Committee, consultant begin work on new budget model

· 3 min read

Committee, consultant begin work on new budget model

Nebraska was among only 11 institutions from the Cornhusker State and neighboring states listed in the 2019 edition of The Princeton Review's “Best Value Colleges.”

The team that will guide the University of Nebraska–Lincoln through the process of adopting a new budget model is in place.

Project leaders include an executive committee, which includes Chancellor Ronnie Green’s executive leadership team; a steering committee made up of 18 individuals representing colleges, departments and programs across the university; and an outside project consultant.

During his State of the University address on Jan. 15, Green announced that the university would be moving forward into final planning for implementation of a new budget allocation model. The change is a result of a task force recommendation following a full review of the university's existing budget system. The report recommended the university move toward a hybrid Responsibility Center Model.

“I am confident that this will be a significant move forward for the campus,” Green said. “I consider it to be among our highest short-term priorities.”

RCM or incentive-based budgeting is a management philosophy designed to support achievement of the university’s mission by decentralizing budget authority or transferring it from central administration to individual schools or programs.

“As a public institution, we are charged with continuously exploring better ways of allocating our funding,” said Bill Nunez, interim vice chancellor for business and finance. “Finding a more efficient budget model that creates more transparency is a big part of our responsibility to be the best stewards of taxpayer money.”

Nunez is co-chairing the steering committee along with Kathy Farrell, dean of the College of Business. Phil Berlie, executive director of university budget and business operations, will serve as project manager.

Other members of the steering committee are: Alecia Kimbrough, assistant dean, College of Arts and Sciences; Becky Zavala, assistant vice chancellor for research and economic development; Chuck O’Connor, dean, College of Fine and Performing Arts; Fred Choobineh, director of EPSCOR and professor of electrical engineering; James Volkmer, assistant vice chancellor for budget, planning and analytics; Jeff Bassford, assistant vice chancellor for business and finance, Institute of Agriculture and Natural Resources; Jennifer Clarke, Professor in Food Science and Technology and Statistics; Jim Jackson, assistant vice chancellor for facilities maintenance and operations; Ken Bloom, professor, physics and astronomy; Mark Button, dean, College of Arts and Sciences; Mark Riley, associate dean, College of Engineering; Mary LaGrange, associate vice chancellor for business and finance, and controller; Phil Berlie, executive director of university budget and business operations; Ron Yoder, senior associate vice chancellor, Institute of Agriculture and Natural Resources; Tim Carr, associate vice chancellor and dean of graduate education; and Wes Peterson, professor of agricultural economics, Institute of Agriculture and Natural Resources.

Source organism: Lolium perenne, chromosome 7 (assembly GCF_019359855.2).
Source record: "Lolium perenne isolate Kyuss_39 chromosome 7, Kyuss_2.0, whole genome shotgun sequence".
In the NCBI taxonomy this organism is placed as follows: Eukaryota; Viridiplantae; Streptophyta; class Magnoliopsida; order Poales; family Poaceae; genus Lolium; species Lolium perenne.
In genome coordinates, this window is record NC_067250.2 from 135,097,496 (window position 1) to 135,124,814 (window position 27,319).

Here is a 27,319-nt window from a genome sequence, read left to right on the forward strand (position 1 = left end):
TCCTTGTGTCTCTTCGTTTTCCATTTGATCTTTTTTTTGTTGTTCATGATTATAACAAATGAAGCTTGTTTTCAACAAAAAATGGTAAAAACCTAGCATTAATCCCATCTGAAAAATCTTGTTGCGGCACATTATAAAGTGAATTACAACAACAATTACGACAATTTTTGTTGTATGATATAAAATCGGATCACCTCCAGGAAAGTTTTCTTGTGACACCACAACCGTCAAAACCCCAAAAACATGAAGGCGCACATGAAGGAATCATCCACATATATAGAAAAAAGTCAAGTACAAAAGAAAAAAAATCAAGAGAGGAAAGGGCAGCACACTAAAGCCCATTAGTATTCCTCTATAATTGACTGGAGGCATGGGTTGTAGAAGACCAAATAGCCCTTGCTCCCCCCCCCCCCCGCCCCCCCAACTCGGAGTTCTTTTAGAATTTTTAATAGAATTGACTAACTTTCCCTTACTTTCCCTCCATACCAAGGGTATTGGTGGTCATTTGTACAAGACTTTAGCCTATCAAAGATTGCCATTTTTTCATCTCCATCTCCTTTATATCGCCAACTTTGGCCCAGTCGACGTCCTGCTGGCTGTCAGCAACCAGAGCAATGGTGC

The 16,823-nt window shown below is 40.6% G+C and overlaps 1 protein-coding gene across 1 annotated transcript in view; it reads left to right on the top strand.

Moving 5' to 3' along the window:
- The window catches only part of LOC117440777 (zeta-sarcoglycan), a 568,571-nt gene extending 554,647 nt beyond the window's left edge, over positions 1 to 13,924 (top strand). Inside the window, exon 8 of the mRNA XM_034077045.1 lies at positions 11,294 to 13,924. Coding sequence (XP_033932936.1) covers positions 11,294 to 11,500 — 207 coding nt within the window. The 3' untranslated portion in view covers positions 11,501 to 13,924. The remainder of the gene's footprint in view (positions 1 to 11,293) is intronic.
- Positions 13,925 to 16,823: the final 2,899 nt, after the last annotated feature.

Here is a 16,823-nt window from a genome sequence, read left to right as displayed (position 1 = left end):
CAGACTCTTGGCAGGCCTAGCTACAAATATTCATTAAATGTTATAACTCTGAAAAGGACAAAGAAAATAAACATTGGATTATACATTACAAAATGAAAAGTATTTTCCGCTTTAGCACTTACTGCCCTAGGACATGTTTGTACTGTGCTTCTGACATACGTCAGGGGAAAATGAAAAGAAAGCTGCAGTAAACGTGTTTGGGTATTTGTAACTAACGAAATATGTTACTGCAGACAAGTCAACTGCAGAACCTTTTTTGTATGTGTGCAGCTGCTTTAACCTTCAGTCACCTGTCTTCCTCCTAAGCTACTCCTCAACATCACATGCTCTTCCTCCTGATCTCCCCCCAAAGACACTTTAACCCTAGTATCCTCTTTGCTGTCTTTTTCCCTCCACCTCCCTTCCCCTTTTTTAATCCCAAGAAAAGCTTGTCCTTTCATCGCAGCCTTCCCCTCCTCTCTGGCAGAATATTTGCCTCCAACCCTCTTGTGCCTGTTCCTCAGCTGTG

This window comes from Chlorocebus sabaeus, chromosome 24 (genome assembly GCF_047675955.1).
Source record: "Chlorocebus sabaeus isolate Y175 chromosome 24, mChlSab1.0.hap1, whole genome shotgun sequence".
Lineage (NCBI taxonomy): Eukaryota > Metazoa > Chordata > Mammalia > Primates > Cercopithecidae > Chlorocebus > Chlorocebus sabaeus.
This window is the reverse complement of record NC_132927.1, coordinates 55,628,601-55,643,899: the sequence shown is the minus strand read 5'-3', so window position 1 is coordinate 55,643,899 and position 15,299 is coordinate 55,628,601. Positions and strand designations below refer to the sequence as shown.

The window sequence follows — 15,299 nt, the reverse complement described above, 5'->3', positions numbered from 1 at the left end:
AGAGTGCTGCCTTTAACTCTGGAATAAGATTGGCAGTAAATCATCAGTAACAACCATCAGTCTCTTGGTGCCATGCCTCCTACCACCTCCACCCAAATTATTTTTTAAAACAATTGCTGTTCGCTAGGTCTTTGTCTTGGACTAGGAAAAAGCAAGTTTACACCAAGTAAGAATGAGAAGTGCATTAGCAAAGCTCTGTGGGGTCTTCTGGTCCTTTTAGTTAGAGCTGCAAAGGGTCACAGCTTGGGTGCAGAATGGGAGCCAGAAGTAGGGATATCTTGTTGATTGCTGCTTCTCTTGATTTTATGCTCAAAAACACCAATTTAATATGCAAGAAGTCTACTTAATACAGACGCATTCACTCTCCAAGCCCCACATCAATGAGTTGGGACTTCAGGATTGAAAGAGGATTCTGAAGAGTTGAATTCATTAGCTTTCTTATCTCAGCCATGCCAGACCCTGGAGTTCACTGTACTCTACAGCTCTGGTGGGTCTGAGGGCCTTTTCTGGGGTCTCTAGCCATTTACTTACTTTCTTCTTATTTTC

Through a competitive bid process, the Chicago-based Huron Consulting Group was selected to assist the university with management and implementation of the new budget model redesign.

The implementation process is expected to take more than a year. The first phase, which has begun, consists of an assessment of the university's current budget process and development of a new budget model that aligns with the institution's overall mission and strategies.

Full implementation of the new budget model is expected to begin July 1 with the fiscal year 2020-2021 budget.

Learn more about the new budget model process.